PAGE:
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WEDNESDAY, OCTOBER 22, 2014 Income inequality has been on the rise for decades. In the last 30 years, the wages of the top 1% have grown by 154%, while the bottom 90% has seen growth of only 17%. As the rungs of the economic ladder move further and further apart, conventional wisdom says that it will become much more difficult to climb them. Opportunities for upward mobility—the American dream—will disappear as the deck becomes stacked against the middle class and the poor. But others see inequality as a positive, a sign of a dynamic and robust economy that, in the end, helps everyone. And contrary to public opinion, mobility has remained stable over the past few decades. If the American dream is dying, is it the result of income inequality? Or is disparity in income a red herring where more complex issues are at play?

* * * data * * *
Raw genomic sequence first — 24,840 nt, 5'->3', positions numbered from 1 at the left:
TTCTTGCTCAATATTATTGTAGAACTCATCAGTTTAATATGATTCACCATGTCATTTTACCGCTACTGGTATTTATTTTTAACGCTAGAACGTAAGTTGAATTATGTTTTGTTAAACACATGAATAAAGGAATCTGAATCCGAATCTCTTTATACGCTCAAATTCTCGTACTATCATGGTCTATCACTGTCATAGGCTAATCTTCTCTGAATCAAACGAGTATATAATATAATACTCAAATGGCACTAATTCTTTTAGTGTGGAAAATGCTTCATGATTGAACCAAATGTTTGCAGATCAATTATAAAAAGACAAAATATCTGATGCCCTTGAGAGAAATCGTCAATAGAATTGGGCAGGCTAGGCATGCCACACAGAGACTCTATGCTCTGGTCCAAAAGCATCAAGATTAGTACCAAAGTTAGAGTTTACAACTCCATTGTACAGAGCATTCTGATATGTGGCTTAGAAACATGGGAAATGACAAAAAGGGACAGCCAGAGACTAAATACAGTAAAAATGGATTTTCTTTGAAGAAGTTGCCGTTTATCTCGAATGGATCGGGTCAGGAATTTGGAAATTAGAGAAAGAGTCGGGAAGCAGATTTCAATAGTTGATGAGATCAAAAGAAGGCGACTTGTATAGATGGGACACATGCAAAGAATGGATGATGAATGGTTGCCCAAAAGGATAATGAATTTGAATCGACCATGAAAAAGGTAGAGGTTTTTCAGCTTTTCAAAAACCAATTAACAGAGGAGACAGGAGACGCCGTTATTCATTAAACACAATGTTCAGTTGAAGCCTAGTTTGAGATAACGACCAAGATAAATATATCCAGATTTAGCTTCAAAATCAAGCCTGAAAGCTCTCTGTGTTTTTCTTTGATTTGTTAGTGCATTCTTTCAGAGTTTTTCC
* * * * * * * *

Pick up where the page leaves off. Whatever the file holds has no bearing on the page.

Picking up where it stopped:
originally posted by: BlubberyConspiracy
My question to the wealthy is, if the workers are poor because they aren't "risk takers" then why are the workers also held accountable for the fallout caused by the wealthy?
Why do we eat your lead, asbestos, cadmium.. Why do we pay for your mistakes, live in your trash and die for your cause?
Where's the risk?
Why isn't everyone flying high yet?
The whole system is designed to keep the wealthy wealthy. Sure, one or two mice can slip through the cracks with enough luck, or enough malice BUT..
With no disposable income and no equity in land most Americans cannot afford to "invest".
We have a a system where the equity of the slaves NEVER goes up, and the wealth of the masters multiplies by government mandated interest on bonds and other nice things that a "non owner" can't participate in.
originally posted by: Phage
It was whether income inequality inhibits economic mobility.